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Gun debate is largely a clash of city, country cultures page 2
Americans won't give up guns easily

Date published: 2/1/2013


Thus, the law-abiding city folks feel that if we outlaw guns, they will be safer. The fallacy to this theory is that most law-abiding citizens in cities already don't have guns. It is the outlaws who own the guns and the outlaws who use them.

If a new law commanded everyone to turn in his weapons, most of the law-abiding citizens in cities might. But I'll bet dollars to donuts that the criminal element would not.

Remember the old saying, "If you outlaw guns, only the outlaws will have guns."

That, my friend, is a proven fact. Remember Prohibition? We outlawed alcohol, and people who never drank in their lives ran to speak-easies.

What about other hallucinogenic drugs such as cocaine and LSD? Has outlawing them put an end to their use? Not hardly. Illegal drugs are still prevalent--in virtually every segment of the population.

Outlawing something doesn't make it go away; it just brands those who possess the illegal item or commit the act as a criminal.

And the United States is already the world leader in jailhouse population. Prisons are one of our biggest industries. Are we heading for a day when we lock everyone up?

As we did back in the frontier days, some Americans rely on their guns for protection. They feel that if an intruder breaks into their home, they can fend off the crook until help arrives. That seldom happens, of course, but it provides hope.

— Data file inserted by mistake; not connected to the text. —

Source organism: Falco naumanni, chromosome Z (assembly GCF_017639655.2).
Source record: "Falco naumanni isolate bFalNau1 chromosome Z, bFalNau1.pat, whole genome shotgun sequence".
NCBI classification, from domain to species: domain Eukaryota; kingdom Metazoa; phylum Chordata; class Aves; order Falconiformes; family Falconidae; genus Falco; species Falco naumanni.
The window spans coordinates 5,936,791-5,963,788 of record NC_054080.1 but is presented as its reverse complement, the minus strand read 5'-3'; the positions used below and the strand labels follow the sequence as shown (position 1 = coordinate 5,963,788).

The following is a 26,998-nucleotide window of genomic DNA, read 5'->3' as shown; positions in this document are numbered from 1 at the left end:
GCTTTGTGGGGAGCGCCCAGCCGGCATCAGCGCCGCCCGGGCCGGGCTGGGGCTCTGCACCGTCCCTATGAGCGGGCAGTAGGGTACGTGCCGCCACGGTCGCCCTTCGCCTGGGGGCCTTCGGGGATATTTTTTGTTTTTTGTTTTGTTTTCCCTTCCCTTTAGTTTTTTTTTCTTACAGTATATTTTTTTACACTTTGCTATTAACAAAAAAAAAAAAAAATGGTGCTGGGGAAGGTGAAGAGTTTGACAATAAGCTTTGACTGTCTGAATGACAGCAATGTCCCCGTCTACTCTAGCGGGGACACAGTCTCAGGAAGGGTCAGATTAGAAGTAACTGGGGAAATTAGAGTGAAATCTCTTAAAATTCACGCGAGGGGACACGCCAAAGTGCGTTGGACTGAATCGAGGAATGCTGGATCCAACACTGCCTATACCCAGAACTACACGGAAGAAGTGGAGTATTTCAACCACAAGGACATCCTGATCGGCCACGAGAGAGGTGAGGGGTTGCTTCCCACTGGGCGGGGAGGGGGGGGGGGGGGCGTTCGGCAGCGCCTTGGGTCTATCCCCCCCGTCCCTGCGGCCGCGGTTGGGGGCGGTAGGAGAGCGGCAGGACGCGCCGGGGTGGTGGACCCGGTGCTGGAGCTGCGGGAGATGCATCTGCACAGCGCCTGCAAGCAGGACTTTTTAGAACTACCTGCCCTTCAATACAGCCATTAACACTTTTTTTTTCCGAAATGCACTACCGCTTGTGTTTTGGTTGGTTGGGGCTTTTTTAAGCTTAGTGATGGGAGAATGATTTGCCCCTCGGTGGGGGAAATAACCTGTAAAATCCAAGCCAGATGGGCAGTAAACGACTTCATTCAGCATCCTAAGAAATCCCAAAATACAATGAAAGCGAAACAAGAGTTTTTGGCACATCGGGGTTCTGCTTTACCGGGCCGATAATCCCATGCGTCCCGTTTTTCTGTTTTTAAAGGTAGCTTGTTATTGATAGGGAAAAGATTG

Owning guns makes most of us feel safer. They make us feel like we have a chance to overcome evil. After all, the government can't put a police officer on every doorstep--although we seem to be heading in that direction, too.

Whether we care to admit it or not, guns are as much a part of the American culture as baseball and apple pie. Why, the Star-Spangled Banner was written with guns blazing.

All that said, I'm not of the belief that my home needs be guarded by a machine gun. I've never owned a semi-automatic weapon and have no ambition to get one.

Those weapons are primarily for waging war, and I don't plan to wage war. Anyone who does can join the military.

Gun control is an explosive (pardon the pun) issue. How the battle will turn out I don't know, but separating the American from his gun will prove to be a daunting task.

Will legislation solve the gun problem?

Prohibition and the drug war indicate that it probably won't.

Donnie Johnston:
Email: djohnston@freelancestar.com

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